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Gray v. Staley

United States District Court, District of Columbia

December 15, 2016

LINWOOD GRAY, Plaintiff,
HARRY L. STALEY, et al., Defendants.


          Amit P. Mehta United States District Court Judge

         Plaintiff Linwood Gray filed this lawsuit in May 2014, seeking to hold Defendants Harry Staley, Joann Hartley Staley, and Annis Alston Staley liable for a variety of common law tort claims arising from the alleged misappropriation of assets Plaintiff gave the Defendants and subsequent fraudulent concealment. The court dismissed Plaintiff's Complaint with prejudice after determining all his claims were time barred. See Gray v. Staley, 310 F.R.D. 32 (D.D.C. Aug. 10, 2015).

         This case returns to the court on remand from the Court of Appeals. The Court of Appeals directed this court “to consider whether the statute of limitations applicable to [Plaintiff's] claims was tolled under D.C. Code § 12-302(a)(3)” while Plaintiff was incarcerated. Gray v. Staley, No. 15-7097 (D.C. Cir. Aug. 29, 2016). After thoroughly reviewing the ascertainable facts, the court concludes that Plaintiff's claims tolled for a period of time but nonetheless remain time barred. Accordingly, the court reaffirms its dismissal of Plaintiff's Complaint with prejudice and formally denies Plaintiff's Motion for Reconsideration.

         I. BACKGROUND

         The basic facts, as alleged in Plaintiff's Complaint, are as follows:

[B]eginning in 1977, Plaintiff Linwood Gray and Defendant Harry Staley discussed possible investment opportunities, including the option of purchasing McDonald's franchises. In 1978, the two men opened an insurance company to generate income to purchase the franchises. Plaintiff contributed $25, 000 toward the company, as well as a new Cadillac that was intended to be the company car.
In 1982, Gray entered into another arrangement with Harry Staley, as well as Harry's then-wife, Defendant Joann Staley. Plaintiff had his residence transferred into the control of Harry and Joann, who were to hold the property on Plaintiff's behalf. Thereafter, without Plaintiff's knowledge, Harry and Joann acquired a personal loan against the property.
Several years later, in 1985, Gray asked Harry and Joann to take out a loan against his residence to save the property from foreclosure. Harry and Joann then allegedly lied to Plaintiff, claiming that they could not find a lender, and failed to inform him that they already had encumbered the home with a personal loan. In late 1985, the house was sold at a foreclosure auction. Without Gray's knowledge, Harry and Joann received $50, 000 from the sale.
Fast-forward 26 years to 2011. In mid-2011, Gray allegedly learned for the first time that Harry and his new wife, Defendant Annis Staley, “had secretly opened ‘seven' McDonald's franchises, in the state of New Jersey without apprising Plaintiff of their acquisitions, ” using “Plaintiff's capital . . . to make the initial franchise acquisitions.” An email attached to Plaintiff's complaint shows that on May 26, 2011, he asked a friend named Johnnie Ervin to “run down a guy named Harry L. Staley. . . . Could be the owner of a few McDonalds and possibly live in NJ, [which is] the last address I had on him.” Five days later, on May 31, 2011, Ervin wrote back confirming that Staley indeed was the owner of seven McDonald's franchises.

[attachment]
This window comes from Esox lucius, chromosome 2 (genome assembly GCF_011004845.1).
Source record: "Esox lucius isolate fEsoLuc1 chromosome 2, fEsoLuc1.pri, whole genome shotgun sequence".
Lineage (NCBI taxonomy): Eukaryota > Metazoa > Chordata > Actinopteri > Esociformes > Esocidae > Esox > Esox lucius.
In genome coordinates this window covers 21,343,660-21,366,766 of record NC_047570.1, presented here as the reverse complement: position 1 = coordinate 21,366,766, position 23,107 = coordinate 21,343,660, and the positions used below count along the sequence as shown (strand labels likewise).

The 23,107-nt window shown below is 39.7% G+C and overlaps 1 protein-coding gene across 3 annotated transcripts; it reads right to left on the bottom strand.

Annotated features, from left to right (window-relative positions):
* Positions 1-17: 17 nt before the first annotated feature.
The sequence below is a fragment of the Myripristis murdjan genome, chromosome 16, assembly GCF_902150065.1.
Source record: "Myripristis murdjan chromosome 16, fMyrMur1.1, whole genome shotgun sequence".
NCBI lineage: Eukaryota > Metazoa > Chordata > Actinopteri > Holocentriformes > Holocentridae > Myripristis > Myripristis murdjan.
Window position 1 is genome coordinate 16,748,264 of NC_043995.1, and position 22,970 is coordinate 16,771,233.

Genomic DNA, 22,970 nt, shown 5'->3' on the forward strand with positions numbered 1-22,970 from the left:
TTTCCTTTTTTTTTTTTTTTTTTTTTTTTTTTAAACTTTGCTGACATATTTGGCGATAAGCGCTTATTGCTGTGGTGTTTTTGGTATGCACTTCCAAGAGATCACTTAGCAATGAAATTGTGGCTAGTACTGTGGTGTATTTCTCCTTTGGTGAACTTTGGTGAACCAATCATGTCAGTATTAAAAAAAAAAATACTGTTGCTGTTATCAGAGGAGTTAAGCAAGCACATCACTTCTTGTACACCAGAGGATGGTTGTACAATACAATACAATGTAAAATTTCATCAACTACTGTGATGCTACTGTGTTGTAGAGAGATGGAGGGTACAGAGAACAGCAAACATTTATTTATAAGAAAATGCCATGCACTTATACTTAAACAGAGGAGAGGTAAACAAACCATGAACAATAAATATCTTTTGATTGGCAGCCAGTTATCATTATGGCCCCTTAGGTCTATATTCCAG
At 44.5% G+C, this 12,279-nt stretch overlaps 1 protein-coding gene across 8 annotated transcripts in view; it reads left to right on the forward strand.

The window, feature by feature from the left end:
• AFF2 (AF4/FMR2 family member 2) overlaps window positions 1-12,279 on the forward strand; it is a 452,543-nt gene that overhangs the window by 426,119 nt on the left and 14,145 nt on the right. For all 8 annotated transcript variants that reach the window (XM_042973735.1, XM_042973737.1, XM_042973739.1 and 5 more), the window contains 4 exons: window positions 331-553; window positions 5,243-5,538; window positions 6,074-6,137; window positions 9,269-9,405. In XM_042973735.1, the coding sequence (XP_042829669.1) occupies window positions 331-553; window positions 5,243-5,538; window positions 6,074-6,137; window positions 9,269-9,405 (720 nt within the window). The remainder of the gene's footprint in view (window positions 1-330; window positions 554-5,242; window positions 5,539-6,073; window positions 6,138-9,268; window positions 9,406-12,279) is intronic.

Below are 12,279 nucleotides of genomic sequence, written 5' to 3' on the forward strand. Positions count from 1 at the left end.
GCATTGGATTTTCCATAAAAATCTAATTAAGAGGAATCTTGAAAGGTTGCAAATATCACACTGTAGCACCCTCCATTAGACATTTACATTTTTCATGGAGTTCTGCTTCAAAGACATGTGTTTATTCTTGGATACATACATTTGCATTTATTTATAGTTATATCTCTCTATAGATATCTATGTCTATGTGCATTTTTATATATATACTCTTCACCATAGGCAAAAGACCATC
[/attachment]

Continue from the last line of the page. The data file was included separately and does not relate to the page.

. . . .
On May 28, 2014, almost three years to the day after he received the email from Ervin, Gray filed suit against the Defendants. Asserting that Defendants' McDonald's franchises were financed in part by profits from his investments and the sale of his house, Plaintiff brought various claims against Defendants: (1) aiding and abetting; (2) constructive fraud; (3) civil conspiracy; (4) unjust enrichment; (5) breach of fiduciary duty; (6) violation of the Uniform Partnership Act; (7) false misrepresentation; and (8) fraudulent concealment.

Id. at 34-35 (citations and footnote omitted).

         Plaintiff has a long history of criminal activity and convictions. In 1979, while Plaintiff was serving a sentence for income tax offenses, Plaintiff and Defendant Harry Staley were indicted on charges of conspiracy to extort and conceal property and concealment of property from the Internal Revenue Service. See United States v. Gray, 788 F.2d 1031 (4th Cir. 1986). The property at issue in United States v. Gray is the same house that Plaintiff, in this matter, claims he gave Harry Staley and which Harry and Joann Staley purportedly misappropriated. See Gray, 310 F.R.D. at 38-39. Plaintiff and Harry Staley were convicted, awarded a new trial on appeal, and convicted a second time. See United States v. Gray, 852 F.2d 136, 137-38 (4th Cir. 1988). Plaintiff was sentenced to eight years' imprisonment. Id. at 138.

         Plaintiff was released from prison sometime before December 1992. Although Plaintiff's precise date of release is unknown, it is clear he was not incarcerated as of December 1992, when the Drug Enforcement Agency observed Plaintiff and a cooperating witness exchange heroin and cash for jewelry Plaintiff believed was stolen. See United States v. Bracey, 104 F.3d 359, 1996 WL 741129, at *2 (4th Cir. 1996) (per curiam). Plaintiff was arrested on June 9, 1994, and subsequently convicted of conspiracy to distribute heroin and cocaine ...

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